RealNews

A Piece of Boyhood Is Stolen

The guerrilla swung the boy up on his shoulders in the cold mountain air. “Come on,” he said, looking up at the child. “There’s a big animal in the woods that gives presents to children.” Then the guerrilla and 3-year-old Oscar Ricaurte disappeared into the fog. The boy’s mother, Leticia, could not speak. She could not move. Her arms hung limp. When will I next hold my son? she thought. A female guerrilla commander barked an order: “It’s time to go. Move it.” Leticia climbed in the back of a four-wheel-drive jeep. As it rattled down the dirt road, she sobbed uncontrollably. For months, the Revolutionary Armed Forces of Colombia, the country’s largest rebel group, had held Leticia and Oscar for ransom. When negotiations bogged down, the guerrillas sent Leticia home in hopes she would push to speed things up. They kept Oscar. As months passed after her March release, Leticia fought to hold on to that last vision of her son, like a dream that shifts and fades after waking. Every few weeks, the guerrillas called her and her husband, Gonzalo. They asked for as much as $100,000 in ransom, an impossible sum for a family making $12,000 a year. Full Story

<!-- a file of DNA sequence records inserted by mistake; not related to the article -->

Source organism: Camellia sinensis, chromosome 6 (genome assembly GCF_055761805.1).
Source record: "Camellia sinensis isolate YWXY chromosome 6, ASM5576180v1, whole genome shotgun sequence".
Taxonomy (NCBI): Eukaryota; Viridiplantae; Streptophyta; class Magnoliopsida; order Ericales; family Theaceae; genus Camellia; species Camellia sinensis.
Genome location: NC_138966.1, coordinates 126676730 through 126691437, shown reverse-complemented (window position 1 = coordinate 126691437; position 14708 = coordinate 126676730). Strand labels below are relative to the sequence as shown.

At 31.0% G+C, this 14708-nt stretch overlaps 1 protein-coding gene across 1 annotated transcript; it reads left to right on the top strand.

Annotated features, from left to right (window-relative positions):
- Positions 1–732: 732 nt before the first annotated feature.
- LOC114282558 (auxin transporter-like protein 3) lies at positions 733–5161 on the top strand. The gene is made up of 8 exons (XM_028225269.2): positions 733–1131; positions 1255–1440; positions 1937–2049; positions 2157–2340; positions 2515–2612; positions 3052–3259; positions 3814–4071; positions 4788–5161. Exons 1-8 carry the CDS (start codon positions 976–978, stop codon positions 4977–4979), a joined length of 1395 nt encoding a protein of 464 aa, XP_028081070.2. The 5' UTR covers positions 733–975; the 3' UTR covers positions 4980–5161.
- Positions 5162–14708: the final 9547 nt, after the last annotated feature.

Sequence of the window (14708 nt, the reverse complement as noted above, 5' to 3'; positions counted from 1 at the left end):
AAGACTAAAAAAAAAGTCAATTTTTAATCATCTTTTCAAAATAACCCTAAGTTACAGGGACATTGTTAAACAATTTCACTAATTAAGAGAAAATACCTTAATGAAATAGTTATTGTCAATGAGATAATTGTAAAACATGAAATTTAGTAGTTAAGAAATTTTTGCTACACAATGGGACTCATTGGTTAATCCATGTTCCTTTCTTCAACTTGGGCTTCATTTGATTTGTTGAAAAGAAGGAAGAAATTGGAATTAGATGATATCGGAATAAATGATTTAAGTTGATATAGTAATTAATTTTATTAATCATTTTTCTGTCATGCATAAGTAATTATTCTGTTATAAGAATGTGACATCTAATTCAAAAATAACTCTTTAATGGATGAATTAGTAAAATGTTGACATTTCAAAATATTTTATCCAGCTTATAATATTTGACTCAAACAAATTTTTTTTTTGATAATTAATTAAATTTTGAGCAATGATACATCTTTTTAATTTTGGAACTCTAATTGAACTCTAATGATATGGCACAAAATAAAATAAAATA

OODA Analyst

OODA Analyst

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